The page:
Faulty iPads fail debate on Constitutional amendment Bill

Speaker Rebecca Kadaga presiding over Parliament

Parliament on Wednesday failed to proceed with debate on the opposition-sponsored Constitutional Amendment Bill, 2019 after MPs raised complaints about inactive iPads.

The Bill moved in September 2019 by the shadow Attorney General, Wilfred Niwagaba (Ndorwa East) seeks to scrap the representation of the army in Parliament, repeal of the Office of Prime Minister and Vice President, reinstate presidential term limits and prohibit the appointment of Ministers from MPs among other things.  

On Tuesday, the chairperson of Legal and Parliamentary Affairs committee Jacob Oboth-Oboth tabled a report from the committee’s scrutiny of the Bill and a minority report authored by Medard Sseggona (Busiro East), setting the stage for MPs to debate the Bill.

It however emerged that the lawmakers could not proceed with the Bill since their iPads were not working.

Each of the 457 Members of the 10th Parliament was provided with an iPad to aid them to receive different documents to facilitate their debate during committee sittings and plenary sessions.

It all started after the Leader of Opposition in Parliament (LOP) Betty Aol Ocan suggested that the bill be shelved and wait for the 11th Parliament since it is hard to raise quorum at the moment.

When the Speaker, Rebecca Kadaga shutdown Aol’s argument on grounds that the question of quorum which is two thirds of all MPs only arises when the Bill has moved for its second and third reading and not during debate, Kalungu West MP Joseph Ssewungu rose with a complaint of inactive iPads and their failure to receive copies of the Committee report to guide debate.

Kadaga wondered why the iPads were not functioning since internet had been restored fully.

Equally, Jacqueline Amongin (Ngora Woman) said that many of them have not been privy to the Committee report to enable them debate effectively. She appealed that the debate is deferred at a later date so that they first access the committee report.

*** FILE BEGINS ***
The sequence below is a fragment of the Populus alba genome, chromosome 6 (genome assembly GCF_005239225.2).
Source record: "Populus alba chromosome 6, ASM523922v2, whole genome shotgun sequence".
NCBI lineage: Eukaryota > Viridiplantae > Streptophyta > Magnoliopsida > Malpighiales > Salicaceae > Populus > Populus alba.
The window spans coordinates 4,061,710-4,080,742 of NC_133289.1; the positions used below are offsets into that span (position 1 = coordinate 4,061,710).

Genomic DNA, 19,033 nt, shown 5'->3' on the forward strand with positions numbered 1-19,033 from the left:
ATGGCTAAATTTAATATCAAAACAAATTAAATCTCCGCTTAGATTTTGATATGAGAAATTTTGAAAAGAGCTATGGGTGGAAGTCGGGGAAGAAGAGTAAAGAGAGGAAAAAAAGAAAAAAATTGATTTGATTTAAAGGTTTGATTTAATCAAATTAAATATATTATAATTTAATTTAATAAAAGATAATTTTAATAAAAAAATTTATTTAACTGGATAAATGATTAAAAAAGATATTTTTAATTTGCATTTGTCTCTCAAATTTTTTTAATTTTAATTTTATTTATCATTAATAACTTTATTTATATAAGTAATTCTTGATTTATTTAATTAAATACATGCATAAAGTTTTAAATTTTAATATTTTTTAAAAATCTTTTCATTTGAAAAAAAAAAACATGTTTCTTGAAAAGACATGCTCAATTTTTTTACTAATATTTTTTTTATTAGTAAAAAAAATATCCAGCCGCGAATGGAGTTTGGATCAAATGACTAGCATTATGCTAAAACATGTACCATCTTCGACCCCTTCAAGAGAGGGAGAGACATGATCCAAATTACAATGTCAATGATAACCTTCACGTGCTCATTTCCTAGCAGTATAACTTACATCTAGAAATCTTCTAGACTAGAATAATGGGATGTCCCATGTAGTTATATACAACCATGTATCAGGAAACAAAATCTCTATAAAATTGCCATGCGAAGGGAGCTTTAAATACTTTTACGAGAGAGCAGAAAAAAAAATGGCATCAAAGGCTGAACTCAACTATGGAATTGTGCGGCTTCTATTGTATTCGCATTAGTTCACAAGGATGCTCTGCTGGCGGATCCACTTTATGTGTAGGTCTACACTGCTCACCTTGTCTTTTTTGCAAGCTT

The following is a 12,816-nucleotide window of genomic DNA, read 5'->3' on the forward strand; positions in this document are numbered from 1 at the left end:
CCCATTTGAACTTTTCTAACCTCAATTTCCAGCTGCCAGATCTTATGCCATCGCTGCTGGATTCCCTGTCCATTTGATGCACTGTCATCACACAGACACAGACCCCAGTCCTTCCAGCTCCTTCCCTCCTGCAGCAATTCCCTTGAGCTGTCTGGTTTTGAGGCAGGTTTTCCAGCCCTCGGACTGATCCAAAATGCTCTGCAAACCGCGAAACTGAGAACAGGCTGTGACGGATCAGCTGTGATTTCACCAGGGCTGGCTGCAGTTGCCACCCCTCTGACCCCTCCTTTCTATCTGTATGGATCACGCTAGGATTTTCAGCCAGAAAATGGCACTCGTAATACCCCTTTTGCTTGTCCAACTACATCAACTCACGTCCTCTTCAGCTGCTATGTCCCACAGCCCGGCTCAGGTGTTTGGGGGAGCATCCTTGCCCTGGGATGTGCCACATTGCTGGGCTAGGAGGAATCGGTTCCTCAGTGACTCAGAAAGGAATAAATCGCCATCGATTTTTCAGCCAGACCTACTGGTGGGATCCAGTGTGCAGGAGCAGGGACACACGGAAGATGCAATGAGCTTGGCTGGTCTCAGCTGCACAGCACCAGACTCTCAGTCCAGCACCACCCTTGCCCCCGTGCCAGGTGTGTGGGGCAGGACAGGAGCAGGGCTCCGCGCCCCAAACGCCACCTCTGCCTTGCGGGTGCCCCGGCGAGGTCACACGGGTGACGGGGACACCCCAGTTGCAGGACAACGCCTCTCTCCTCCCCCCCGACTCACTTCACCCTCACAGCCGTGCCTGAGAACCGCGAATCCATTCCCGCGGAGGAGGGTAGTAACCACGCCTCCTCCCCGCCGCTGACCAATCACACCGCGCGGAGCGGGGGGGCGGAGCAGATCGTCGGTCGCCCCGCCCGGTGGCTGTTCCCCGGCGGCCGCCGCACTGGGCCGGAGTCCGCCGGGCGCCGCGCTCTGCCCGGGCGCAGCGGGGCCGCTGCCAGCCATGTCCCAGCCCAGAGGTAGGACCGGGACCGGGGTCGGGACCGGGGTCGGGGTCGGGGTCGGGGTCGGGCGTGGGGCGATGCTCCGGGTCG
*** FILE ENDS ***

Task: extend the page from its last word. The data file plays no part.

In response, Speaker Kadaga deferred the debate to Tuesday next week to enable all MPs access the report.

In the main committee report presented by MP Jacob Oboth, several of Niwagaba’s proposals were rejected. Some of these are a proposal to scrap the representation of the army in Parliament, repeal of the Office of Prime Minister and Vice President, appointment of Chairperson and Commissioners of the Electoral Commission by Judicial Service Commission, repealing Office of Resident District Commissioners; making all Ministers Ex-officios, reducing the size of Cabinet to about 40 Ministers (21 Cabinet Ministers and 21 State Ministers), introducing the Speakers’ panel in Parliament and others.    

However, the Committee agreed with the proposal to reinstate presidential term limits, hold Presidential, Parliamentary and Local Government elections on the same day, allowing a political party or Organizations that sponsored a candidate to challenge results of Presidential elections and others.

Although not part of the original proposals in the Bill, the Committee recommends that the term of office for Parliament and other elected officials increase from 5 to 7 years beginning May 2021. This proposal was earlier passed by parliament while amending the Constitution in 2017, but later quashed by the Constitutional Court. If approved by Parliament, Uganda would hold its next general election in 2028 instead of 2026.

“Presidential term limits to be meaningful, the presidential term has to be sufficient enough to enable the President implement and fulfill his or her manifesto. It is the considered opinion of the Committee that the term of five years is insufficient for the implementation of the manifesto in order to have a meaningful impact on the development of the country,” reads part of the committee report.  


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